Advertisement

Journal of Sol-Gel Science and Technology

, Volume 58, Issue 2, pp 436–441 | Cite as

Sol–gel synthesis and characterization of titania monolith with bimodal porosity

  • Jing Zhao
  • Zi-Tao Jiang
  • Jin Tan
  • Rong Li
Original Paper

Abstract

Monolithic titania materials with macro-mesoporosity bimodal texture have been prepared through a template-free sol–gel approach, based on the reaction of hydrolysis and polycondensation of titanium isopropoxide promoted by the slow released water from esterification between acetic acid and methanol under a strong acidic condition. With the coarsening of the titania oligomers, phase separation and sol–gel transition processes take place so as to form a homogeneous gel system that will change into a monolith after aging, drying and heat treatment. The synthesized titania monolith possesses a specific surface area of 77 m2 g−1 (calcined at 350 °C), an anatase with partly rutile crystallite structure and great mechanical strength. The synthesis method applied here is simple and easy to implement as no extra chemical modifier such as poly(ethylene oxide) (PEO) and formamide is needed to control the process. The properties of biomodal porous structure, satisfactory surface area and high mechanical strength will enable the monolith to be served as a chromatography column to separate phosphorus organo-compounds.

Keywords

Titania Monolith Sol–gel synthesis Mesoporous Macroporous 

Notes

Acknowledgments

This work was supported by the National Natural Science Foundation of China (Grant No. 20875069) and the Science Foundation for Young Teachers of Tianjin University of Commerce (Grant No. 090107).

References

  1. 1.
    Chen Y, Yi Y, Brennan JD, Brook MA (2006) Development of macroporous titania monoliths using a biocompatible method. Part 1: material fabrication and characterization. Chem Mater 18:5326–5335CrossRefGoogle Scholar
  2. 2.
    Konishi J, Fujita K, Nakanishi K, Hirao K, Morisato K, Miyazaki S, Ohira M (2009) Sol-gel synthesis of macro-mesoporous titania monoliths and their applications to chromatographic separation media for organophosphate compounds. J Chromatogr A 1216:7375–7383CrossRefGoogle Scholar
  3. 3.
    Zhou T, Lucy CA (2008) Hydrophilic interaction chromatography of nucleotides and their pathway intermediates on titania. J Chromatogr A 1187:87–93CrossRefGoogle Scholar
  4. 4.
    Hata K, Morisaka H, Hara K, Mima J, Yumoto N, Tatsu Y, Furuno M, Ishizuka N, Ueda M (2006) Two-dimensional HPLC on-line analysis of phosphopeptides using titania and monolithic columns. Anal Biochem 350:292–297CrossRefGoogle Scholar
  5. 5.
    Hsieh HC, Sheu C, Shi FK, Li DT (2007) Development of a titanium dioxide nanoparticle pipette-tip for the selective enrichment of phosphorylated peptides. J Chromatogr A 1165:128–135CrossRefGoogle Scholar
  6. 6.
    Ikeguchi Y, Nakamura H (2000) Selective enrichment of phosphlipids by titania. Anal Sci 16:541–543CrossRefGoogle Scholar
  7. 7.
    Calvano CD, Jensen ON, Zambonin CG (2009) Selective extraction of phospholipids from dairy products by micro-solid phase extraction based on titanium dioxide microcolumns followed by MALDI-TOF-MS analysis. Anal Bioanal Chem 394:1453–1461CrossRefGoogle Scholar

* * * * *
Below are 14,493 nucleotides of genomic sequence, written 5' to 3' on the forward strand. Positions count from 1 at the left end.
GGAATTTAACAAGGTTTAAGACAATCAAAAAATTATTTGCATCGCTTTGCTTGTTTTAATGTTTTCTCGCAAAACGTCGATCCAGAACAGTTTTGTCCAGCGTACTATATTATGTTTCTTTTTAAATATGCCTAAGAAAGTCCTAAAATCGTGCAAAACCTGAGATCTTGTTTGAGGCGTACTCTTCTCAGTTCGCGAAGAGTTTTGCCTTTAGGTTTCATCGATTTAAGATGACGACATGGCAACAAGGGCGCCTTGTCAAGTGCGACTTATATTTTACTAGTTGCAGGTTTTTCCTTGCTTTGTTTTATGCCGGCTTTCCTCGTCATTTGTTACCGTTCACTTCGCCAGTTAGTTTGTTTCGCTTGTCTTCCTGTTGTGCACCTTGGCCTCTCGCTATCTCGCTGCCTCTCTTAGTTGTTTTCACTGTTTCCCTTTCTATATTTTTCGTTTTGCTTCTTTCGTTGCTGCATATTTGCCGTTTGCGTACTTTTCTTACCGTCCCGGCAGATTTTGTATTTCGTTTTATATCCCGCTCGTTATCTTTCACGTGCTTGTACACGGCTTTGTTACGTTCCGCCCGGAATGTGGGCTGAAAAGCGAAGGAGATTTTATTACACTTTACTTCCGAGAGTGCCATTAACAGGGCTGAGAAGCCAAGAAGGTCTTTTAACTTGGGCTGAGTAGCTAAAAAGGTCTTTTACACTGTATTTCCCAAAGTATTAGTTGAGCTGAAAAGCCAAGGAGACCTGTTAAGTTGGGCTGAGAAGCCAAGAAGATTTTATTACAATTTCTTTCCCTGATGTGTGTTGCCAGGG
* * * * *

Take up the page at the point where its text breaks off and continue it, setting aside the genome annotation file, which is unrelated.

8. 8.
    Zhou T, Lucy CA (2010) Separation of carboxylates by hydrophilic interaction liquid chromatography on titania. J Chromatogr A 1217:82–88CrossRefGoogle Scholar
  9. 9.
    Winkler J, Marmé S (2000) Titania as a sorbent in normal-phase liquid chromatography. J Chromatogr A 888:51–62CrossRefGoogle Scholar
  10. 10.
    Konishi J, Fujita K, Nakanishi K, Hirao K (2006) Phase-separation-induced titania monoliths with well-defined macropores and mesostructured framework from colloid-derived sol-gel systems. Chem Mater 18:864–866CrossRefGoogle Scholar
  11. 11.
    Shi ZG, Xu LY, Feng YQ (2006) A new template for the synthesis of porous inorganic oxide monoliths. J Non Cryst Solids 352:4003–4007CrossRefGoogle Scholar
  12. 12.
    Davis SA, Mann S (2004) Spongelike macroporous TiO2 monoliths prepared from starch gel template. J Sol Gel Sci Technol 32:99–105CrossRefGoogle Scholar
  13. 13.
    Backlund S, Smatt JH, Rosenholm JB, Lindén M (2007) Template-free sol-gel synthesis of hierarchically macro-and mesoporous monolithic TiO2. J Disper Sci Technol 28:115–119CrossRefGoogle Scholar
  14. 14.
    Konishi J, Fujita K, Nakanishi K, Hirao K (2006) Monolithic TiO2 with controlled multiscale porosity via a template-free sol-gel process accompanied by phase separation. Chem Mater 18:6069–6074CrossRefGoogle Scholar
  15. 15.
    Huang D, Luo GS, Yang LM, Wang YJ (2005) Synthesis of masoporous TiO2 materials with high specific area using inorganic acids as catalysts. China Particuol 3:176–180CrossRefGoogle Scholar
  16. 16.
    Randon J, Guerrin JF, Rocca JL (2008) Synthesis of titania monoliths for chromatographic separations. J Chromatogr A 1214:183–186CrossRefGoogle Scholar
  17. 17.
    Hench LL, West JK (1990) The sol-gel process. Chem Rev 90:33–72CrossRefGoogle Scholar
  18. 18.
    Mir L, Amlouka A, Elaloui E, Saadoun M, Pierre AC (2008) Preparation and optical characterization of transparent, microporous TiO2 xerogel monoliths. Mater Sci Eng B 146:69–73CrossRefGoogle Scholar
  19. 19.
    Yao B, Zhang L (1999) Preparation and characterization of mesoporous titania gel-monolith. J Mater Sci 34:5983–5987CrossRefGoogle Scholar
  20. 20.
    Yang H, Shen QH, Gao JW (2008) Preparation of TiO2 sol containing anatase-rutile mischcrystal grains and its photocatalytic activity. Rare Metal Mater Eng 37:147–151Google Scholar

Copyright information

© Springer Science+Business Media, LLC 2011

Authors and Affiliations

  1. 1.Tianjin Key Laboratory of Food Biotechnology, College of Biotechnology and Food ScienceTianjin University of CommerceTianjinPeople’s Republic of China

Personalised recommendations